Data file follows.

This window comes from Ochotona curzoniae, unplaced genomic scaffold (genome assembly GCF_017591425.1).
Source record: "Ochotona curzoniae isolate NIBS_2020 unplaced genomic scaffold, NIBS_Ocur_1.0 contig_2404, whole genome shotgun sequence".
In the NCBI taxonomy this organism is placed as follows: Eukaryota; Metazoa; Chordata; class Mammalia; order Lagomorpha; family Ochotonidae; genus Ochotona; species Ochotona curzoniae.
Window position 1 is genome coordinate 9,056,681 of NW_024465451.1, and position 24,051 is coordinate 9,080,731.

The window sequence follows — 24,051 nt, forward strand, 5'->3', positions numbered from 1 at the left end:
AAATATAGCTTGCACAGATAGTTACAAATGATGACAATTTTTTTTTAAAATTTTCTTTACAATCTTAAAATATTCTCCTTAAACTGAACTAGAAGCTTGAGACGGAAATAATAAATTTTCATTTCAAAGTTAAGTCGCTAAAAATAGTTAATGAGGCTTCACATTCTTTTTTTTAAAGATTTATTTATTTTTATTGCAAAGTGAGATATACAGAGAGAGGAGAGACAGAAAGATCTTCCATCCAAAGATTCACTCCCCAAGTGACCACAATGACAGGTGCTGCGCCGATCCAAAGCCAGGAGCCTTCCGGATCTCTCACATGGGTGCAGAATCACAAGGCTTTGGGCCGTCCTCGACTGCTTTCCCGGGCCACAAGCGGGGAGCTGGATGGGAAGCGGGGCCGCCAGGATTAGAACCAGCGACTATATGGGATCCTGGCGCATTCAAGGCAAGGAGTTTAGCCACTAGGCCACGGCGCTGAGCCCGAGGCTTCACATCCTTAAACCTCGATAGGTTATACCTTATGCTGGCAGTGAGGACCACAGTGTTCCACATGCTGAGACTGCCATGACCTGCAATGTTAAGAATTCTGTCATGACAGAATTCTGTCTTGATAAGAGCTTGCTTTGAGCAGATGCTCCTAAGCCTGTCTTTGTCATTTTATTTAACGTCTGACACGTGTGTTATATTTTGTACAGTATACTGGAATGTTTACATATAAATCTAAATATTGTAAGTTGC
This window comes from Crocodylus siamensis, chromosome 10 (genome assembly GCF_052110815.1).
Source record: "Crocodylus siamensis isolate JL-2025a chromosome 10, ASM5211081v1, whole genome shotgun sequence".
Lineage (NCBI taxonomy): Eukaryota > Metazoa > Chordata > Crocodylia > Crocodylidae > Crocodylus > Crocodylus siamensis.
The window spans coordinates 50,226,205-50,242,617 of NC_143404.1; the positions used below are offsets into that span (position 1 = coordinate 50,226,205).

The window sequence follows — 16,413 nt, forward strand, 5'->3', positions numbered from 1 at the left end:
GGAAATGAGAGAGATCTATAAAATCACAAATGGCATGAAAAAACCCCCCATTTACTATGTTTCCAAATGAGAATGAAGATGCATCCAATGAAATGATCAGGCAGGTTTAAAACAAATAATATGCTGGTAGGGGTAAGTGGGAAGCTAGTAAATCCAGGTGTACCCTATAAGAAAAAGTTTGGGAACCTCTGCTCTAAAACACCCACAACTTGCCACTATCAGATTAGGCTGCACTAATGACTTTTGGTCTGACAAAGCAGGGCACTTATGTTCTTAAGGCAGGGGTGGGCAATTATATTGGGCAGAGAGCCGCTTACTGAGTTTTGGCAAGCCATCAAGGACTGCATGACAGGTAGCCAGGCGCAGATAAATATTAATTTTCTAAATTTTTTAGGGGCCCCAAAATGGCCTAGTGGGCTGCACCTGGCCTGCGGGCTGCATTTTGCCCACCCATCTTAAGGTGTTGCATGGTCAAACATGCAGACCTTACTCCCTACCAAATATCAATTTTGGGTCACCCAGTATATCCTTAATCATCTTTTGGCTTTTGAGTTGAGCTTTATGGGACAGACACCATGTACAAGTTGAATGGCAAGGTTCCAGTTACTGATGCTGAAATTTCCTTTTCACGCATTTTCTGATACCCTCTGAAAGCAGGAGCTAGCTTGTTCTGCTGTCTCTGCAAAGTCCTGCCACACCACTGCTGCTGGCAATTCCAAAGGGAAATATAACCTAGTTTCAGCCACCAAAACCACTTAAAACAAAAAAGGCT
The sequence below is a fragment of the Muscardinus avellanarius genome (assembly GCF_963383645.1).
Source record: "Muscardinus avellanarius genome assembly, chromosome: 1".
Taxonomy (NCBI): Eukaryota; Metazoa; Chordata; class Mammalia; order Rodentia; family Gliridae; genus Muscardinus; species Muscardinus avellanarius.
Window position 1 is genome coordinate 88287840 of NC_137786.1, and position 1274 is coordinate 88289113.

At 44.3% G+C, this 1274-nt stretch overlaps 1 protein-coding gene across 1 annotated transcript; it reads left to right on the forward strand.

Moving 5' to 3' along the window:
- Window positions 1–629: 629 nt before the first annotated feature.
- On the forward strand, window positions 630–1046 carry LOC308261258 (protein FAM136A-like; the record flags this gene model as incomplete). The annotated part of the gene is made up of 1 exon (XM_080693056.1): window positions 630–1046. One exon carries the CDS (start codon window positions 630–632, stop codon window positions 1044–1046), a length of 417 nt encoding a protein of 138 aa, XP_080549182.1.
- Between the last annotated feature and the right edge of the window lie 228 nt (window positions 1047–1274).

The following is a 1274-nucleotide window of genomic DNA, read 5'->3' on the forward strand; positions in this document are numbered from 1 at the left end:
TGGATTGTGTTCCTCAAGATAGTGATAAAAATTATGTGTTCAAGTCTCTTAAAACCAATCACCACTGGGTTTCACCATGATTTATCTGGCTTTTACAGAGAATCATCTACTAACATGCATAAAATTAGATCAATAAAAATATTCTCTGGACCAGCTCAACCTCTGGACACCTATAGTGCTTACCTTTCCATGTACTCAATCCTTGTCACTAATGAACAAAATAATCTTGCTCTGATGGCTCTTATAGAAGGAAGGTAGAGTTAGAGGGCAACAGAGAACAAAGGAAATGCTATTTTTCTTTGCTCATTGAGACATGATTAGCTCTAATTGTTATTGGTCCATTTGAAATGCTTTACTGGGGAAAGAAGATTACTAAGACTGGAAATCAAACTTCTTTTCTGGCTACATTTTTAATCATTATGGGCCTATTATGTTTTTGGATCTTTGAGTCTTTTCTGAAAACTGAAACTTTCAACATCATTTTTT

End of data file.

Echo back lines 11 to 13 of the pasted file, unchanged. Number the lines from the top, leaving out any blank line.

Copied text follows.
The window sequence follows — 16,413 nt, forward strand, 5'->3', positions numbered from 1 at the left end:
GGAAATGAGAGAGATCTATAAAATCACAAATGGCATGAAAAAACCCCCCATTTACTATGTTTCCAAATGAGAATGAAGATGCATCCAATGAAATGATCAGGCAGGTTTAAAACAAATAATATGCTGGTAGGGGTAAGTGGGAAGCTAGTAAATCCAGGTGTACCCTATAAGAAAAAGTTTGGGAACCTCTGCTCTAAAACACCCACAACTTGCCACTATCAGATTAGGCTGCACTAATGACTTTTGGTCTGACAAAGCAGGGCACTTATGTTCTTAAGGCAGGGGTGGGCAATTATATTGGGCAGAGAGCCGCTTACTGAGTTTTGGCAAGCCATCAAGGACTGCATGACAGGTAGCCAGGCGCAGATAAATATTAATTTTCTAAATTTTTTAGGGGCCCCAAAATGGCCTAGTGGGCTGCACCTGGCCTGCGGGCTGCATTTTGCCCACCCATCTTAAGGTGTTGCATGGTCAAACATGCAGACCTTACTCCCTACCAAATATCAATTTTGGGTCACCCAGTATATCCTTAATCATCTTTTGGCTTTTGAGTTGAGCTTTATGGGACAGACACCATGTACAAGTTGAATGGCAAGGTTCCAGTTACTGATGCTGAAATTTCCTTTTCACGCATTTTCTGATACCCTCTGAAAGCAGGAGCTAGCTTGTTCTGCTGTCTCTGCAAAGTCCTGCCACACCACTGCTGCTGGCAATTCCAAAGGGAAATATAACCTAGTTTCAGCCACCAAAACCACTTAAAACAAAAAAGGCT
The sequence below is a fragment of the Muscardinus avellanarius genome (assembly GCF_963383645.1).